Archives for February, 2007

By David Michaels In the issue of Science Magazine on your virtual newsstand today, Don Kennedy has written a powerful editorial entitled “Science, Information, and Power.” (sub required) Dr. Kennedy observes that the confrontation between Congress and the White House over the production and control of science used in regulation is about an issue fundamental…

MSHA’s New Rules on Counting Fatalities

MSHA’s Assistant Secretary Richard Stickler revealed yesterday the agency’s new procedures for determining whether a work-related death “is to be counted as a reportable death in MSHA’s official statistics.”  In my post “Counting (or Not) of Workers’ Deaths,” I pushed Mr. Stickler to share the results of his review of MSHA’s fatality accounting system.  After…

Occupational Health News Roundup

The state of Kentucky has been in the spotlight lately as legislation to protect social workers and mineworkers has failed to live up expectations. The state’s House of Representatives stripped funding from the Boni Bill, named after social worker Boni Frederick, who was killed when she took a child to a final home visit with…

When Reviewing Records Gets Really Dangerous

By David Michaels Sometimes reviewing records of past exposures to toxic materials can be pretty dangerous itself. AP carried the story: Records buried in a landfill used for radioactive waste may be dug up to determine whether cancer-stricken workers from a defunct nuclear-weapons plant qualify for compensation, a federal official said. At least a dozen…

Coal Miners’ Safety “Shafted” by Bush

The Washington Monthly’s February issue features “Shafted” by Ken Ward, Jr., an article critiquing the Bush Administration’s mine safety policies.  The Charleston Gazette reporter provides some interesting historical mine safety facts, such as the 1891 federal law prohibiting the employment of workers younger than age 12, and offers something new when he juxtaposes the Clinton-era versus…

By Anthony Robbins It has been many years, 26 in fact, since I left NIOSH, victim of the Reagan landslide of 1980.  It is fair to say that I have spent little time engaged in worker health issues since then. Yet Michael Silverstein’s future oriented document offered surprisingly few new or unexpected insights as it…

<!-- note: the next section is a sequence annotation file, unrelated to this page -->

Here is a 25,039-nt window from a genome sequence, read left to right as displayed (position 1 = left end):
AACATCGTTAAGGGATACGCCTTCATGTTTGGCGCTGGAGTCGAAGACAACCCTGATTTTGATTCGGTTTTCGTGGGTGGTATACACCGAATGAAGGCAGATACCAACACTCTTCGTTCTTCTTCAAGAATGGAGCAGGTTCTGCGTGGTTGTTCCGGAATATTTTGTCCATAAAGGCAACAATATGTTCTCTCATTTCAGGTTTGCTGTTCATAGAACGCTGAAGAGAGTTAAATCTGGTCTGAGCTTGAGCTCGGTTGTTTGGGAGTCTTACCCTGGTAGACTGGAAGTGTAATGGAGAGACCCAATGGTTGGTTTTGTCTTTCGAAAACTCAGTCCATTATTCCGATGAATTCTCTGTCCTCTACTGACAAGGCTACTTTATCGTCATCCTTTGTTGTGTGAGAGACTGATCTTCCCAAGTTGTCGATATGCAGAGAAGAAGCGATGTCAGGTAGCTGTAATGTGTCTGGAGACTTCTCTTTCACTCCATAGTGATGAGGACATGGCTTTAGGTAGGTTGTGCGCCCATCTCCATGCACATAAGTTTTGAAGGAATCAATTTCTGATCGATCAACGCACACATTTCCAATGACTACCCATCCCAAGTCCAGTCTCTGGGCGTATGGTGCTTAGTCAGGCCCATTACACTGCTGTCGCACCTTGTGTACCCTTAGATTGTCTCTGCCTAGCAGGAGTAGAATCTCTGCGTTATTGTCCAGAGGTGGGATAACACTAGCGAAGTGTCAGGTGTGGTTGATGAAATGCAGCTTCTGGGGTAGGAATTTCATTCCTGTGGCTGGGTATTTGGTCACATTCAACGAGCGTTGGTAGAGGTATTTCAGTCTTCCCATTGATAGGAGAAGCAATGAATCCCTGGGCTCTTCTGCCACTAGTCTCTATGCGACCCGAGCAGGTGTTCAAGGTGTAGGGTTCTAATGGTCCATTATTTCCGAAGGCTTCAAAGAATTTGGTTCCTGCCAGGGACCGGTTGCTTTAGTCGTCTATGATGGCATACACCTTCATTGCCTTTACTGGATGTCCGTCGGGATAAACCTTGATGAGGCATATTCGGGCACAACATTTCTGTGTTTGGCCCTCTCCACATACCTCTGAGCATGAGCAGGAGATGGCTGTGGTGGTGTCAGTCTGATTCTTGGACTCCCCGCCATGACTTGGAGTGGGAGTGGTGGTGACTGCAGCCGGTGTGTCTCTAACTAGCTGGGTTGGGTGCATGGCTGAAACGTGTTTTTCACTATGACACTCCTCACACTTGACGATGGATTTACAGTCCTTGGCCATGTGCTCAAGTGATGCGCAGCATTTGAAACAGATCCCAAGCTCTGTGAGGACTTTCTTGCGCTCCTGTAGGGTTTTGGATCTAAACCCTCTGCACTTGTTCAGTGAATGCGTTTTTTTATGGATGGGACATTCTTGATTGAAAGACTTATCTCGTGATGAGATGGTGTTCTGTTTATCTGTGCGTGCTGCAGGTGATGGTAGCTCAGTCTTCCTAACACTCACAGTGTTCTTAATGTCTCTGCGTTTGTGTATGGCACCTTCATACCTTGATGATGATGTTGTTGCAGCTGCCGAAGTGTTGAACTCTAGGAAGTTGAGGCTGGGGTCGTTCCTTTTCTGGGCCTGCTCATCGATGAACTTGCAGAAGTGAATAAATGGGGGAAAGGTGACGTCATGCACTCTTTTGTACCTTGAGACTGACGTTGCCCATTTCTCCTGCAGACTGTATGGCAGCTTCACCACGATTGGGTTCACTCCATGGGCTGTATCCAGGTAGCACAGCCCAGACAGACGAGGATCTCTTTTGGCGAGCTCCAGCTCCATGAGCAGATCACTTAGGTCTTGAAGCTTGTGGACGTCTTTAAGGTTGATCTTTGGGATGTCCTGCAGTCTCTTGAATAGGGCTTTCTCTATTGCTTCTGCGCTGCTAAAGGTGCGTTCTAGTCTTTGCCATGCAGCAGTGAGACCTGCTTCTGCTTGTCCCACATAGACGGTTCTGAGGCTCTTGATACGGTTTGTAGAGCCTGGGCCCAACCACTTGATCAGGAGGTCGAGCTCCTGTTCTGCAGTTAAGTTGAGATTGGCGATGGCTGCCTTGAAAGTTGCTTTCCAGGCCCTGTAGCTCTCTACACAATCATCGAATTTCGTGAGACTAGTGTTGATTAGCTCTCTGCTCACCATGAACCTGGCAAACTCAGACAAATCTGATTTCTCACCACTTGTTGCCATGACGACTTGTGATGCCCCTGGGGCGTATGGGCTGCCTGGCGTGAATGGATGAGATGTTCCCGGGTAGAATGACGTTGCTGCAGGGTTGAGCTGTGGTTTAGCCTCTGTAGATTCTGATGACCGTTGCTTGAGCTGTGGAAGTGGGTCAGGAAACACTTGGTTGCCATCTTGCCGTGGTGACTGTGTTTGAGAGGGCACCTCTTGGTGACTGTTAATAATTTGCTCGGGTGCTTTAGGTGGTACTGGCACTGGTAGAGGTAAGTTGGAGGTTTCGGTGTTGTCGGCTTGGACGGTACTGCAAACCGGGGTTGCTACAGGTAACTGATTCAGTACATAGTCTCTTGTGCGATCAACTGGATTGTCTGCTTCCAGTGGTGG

By David Michaels How did the Congress pass legislation that not only cut EPA out of chemical plant safety, but also ensured that the job would be given to the Department of Homeland Security, which has neither the authority nor the commitment to do it right? The job was done by Philip Perry, general counsel…

By David Michaels The changes President Bush made last month to Executive Order 13422, requiring, among other things, that certain agency guidance documents be reviewed by the Office of Information and Regulatory Affairs (OIRA), within the Office of Management and Budget, has caused a great deal of consternation in the public health community. (We’ve written…

By Dick Clapp This week, the New Jersey Department of Environmental Protection issued preliminary health-based guidance to local water companies on levels of perflurooctanoic acid (PFOA) in drinking water (PDF). Based on current knowledge of cancer and non-cancer effects of this chemical, they recommended a limit of 0.04 parts per billion, and they say this…

Friday Blog Roundup

Matt Madia at Reg Watch and Ian Hart at Integrity of Science report on the two House hearings held last week on how the new executive order will affect regulatory agencies. (See our take on the Science & Technology Committee’s hearing here.) In climate change blogging, Jim Hoggan at DeSmogBlog is critical of Canada’s climate…